first_imgWe all know people write some terrible things on their LinkedIn profile. Let’s be honest, you’re probably connected to a few of them.Now, the full horror of all those cringeworthy jargon and BS-filled phrases has been realised. We knew they were bad to read on screen, put a video in which those words are read out loud by actors brings it to life in the most hilarious way possible.”Welcome to a window into the life of me” trumpets one. “What makes Darren Hill so special?” asks another, in all seriousness.They range from the ridiculous:I don’t call meetings ‘meetings’, they’re ‘doings’I run towards firesI’m not a boss. There’s only one boss and that’s Mr customerTo the downright bizarre:I rebuilt the homes of the survivors of an avalancheI’m not racistApparently, I look like Idris ElbaAll have genuinely been written by real-life people in their LinkedIn profiles.There really are just too many gems to choose from – and that’s just from part one. Watch all three videos below.And if you want more, the creators (production company Joseph & Joseph) have put together a collection of the worst ones in all their glory on this Tumblr.”Perhaps that’s why I’m so good at it””I’m probably more of a cat person myself””Just like Jesus Christ was a carpenter… I’m a sales executive” Share Show Comments ▼ by Taboolaby TaboolaSponsored LinksSponsored LinksPromoted LinksPromoted LinksYou May LikeMaternity WeekA Letter From The Devil Written By A Possessed Nun In 1676 Has Been TranslatedMaternity WeekPost FunKate & Meghan Are Very Different Mothers, These Photos Prove ItPost FunInvestment GuruRemember Cote De Pablo? Take A Deep Breath Before You See Her NowInvestment GuruEquity MirrorThey Drained Niagara Falls — They Weren’t Prepared For This Sickening DiscoveryEquity MirrorTele Health DaveRemember Pierce Brosnan’s Wife? Take A Deep Breath Before You See What She Looks Like NowTele Health DaveTaonga: The Island FarmThe Most Relaxing Farm Game of 2021. No InstallTaonga: The Island FarmLivestlyThe Best Redhead Actresses, RankedLivestlyTotal PastThis Was Found Hiding In An Oil Painting – Take A Closer LookTotal PastAtlantic MirrorA Kilimanjaro Discovery Has Proved This About The BibleAtlantic Mirror More From Our Partners Kamala Harris keeps list of reporters who don’t ‘understand’ her: reportnypost.comBrave 7-Year-old Boy Swims an Hour to Rescue His Dad and Little Sistergoodnewsnetwork.orgFlorida woman allegedly crashes children’s birthday party, rapes teennypost.comNative American Tribe Gets Back Sacred Island Taken 160 Years Agogoodnewsnetwork.orgInstitutional Investors Turn To Options to Bet Against AMCvaluewalk.comAstounding Fossil Discovery in California After Man Looks Closelygoodnewsnetwork.orgWhite House Again Downplays Fourth Possible Coronvirus Checkvaluewalk.comPolice Capture Elusive Tiger Poacher After 20 Years of Pursuing the Huntergoodnewsnetwork.orgRussell Wilson, AOC among many voicing support for Naomi Osakacbsnews.com Thursday 4 June 2015 5:22 am whatsappcenter_img Tags: LinkedIn LinkedIn out loud: Watch the terrible things written in people’s profiles read by actors in this cringeworthy video Lynsey Barber whatsapplast_img read more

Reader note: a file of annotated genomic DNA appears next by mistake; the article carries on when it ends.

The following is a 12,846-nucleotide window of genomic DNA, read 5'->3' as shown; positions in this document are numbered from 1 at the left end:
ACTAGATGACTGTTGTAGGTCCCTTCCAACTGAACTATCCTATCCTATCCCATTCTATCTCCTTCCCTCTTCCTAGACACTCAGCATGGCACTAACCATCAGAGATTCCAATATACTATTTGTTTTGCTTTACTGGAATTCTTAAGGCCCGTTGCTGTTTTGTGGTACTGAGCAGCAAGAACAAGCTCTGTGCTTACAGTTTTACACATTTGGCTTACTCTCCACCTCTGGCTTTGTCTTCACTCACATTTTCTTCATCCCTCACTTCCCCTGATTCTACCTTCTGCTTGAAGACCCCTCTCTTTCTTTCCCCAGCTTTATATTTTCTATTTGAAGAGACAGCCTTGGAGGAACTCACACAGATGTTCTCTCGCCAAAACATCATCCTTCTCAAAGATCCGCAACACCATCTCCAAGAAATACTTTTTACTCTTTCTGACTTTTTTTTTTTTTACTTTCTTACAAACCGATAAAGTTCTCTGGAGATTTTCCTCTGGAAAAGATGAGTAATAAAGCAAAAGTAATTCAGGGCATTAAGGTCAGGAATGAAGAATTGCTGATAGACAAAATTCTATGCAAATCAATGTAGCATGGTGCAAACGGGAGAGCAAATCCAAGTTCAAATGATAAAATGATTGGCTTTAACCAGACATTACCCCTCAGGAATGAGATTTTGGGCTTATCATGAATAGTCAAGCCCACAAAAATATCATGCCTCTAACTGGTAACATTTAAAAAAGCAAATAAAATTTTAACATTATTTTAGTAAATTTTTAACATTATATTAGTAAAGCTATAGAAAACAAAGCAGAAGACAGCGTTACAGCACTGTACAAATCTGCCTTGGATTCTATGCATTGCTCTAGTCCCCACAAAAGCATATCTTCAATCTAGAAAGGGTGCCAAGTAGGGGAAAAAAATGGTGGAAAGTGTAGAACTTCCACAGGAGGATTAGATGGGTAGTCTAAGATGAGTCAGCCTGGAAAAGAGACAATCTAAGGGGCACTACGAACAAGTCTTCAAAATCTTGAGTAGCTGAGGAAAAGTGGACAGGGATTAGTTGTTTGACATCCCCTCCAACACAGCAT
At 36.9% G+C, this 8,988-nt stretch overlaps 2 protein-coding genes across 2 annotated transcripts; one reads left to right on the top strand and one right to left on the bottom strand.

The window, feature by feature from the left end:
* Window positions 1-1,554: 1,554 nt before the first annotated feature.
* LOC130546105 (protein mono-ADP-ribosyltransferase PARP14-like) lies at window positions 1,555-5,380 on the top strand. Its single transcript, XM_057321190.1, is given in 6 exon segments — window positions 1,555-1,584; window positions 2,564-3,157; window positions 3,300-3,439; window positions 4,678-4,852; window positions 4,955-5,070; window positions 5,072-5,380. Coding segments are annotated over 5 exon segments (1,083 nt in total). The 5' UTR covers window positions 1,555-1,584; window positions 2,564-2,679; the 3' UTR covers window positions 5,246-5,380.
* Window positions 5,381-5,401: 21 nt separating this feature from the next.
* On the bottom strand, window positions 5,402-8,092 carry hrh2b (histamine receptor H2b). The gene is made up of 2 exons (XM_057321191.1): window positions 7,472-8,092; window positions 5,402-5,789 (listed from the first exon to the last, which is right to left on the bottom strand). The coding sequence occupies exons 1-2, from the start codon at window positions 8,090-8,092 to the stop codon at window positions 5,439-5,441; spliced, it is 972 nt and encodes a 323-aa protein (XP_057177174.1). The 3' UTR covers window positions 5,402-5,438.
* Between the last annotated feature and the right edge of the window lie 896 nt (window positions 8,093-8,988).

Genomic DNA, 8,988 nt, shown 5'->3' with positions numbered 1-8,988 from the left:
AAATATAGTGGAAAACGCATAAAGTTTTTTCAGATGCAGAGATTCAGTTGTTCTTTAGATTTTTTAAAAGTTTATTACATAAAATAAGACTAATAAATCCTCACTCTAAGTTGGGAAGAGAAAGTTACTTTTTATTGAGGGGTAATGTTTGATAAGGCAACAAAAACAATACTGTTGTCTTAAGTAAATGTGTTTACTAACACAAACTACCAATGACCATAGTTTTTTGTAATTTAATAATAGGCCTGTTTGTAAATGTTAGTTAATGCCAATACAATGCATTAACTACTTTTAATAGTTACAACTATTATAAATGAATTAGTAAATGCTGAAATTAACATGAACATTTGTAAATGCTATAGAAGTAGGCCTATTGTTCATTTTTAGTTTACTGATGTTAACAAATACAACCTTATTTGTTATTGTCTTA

Clough-Ballacolla advance in U-21 and all today’s GAA results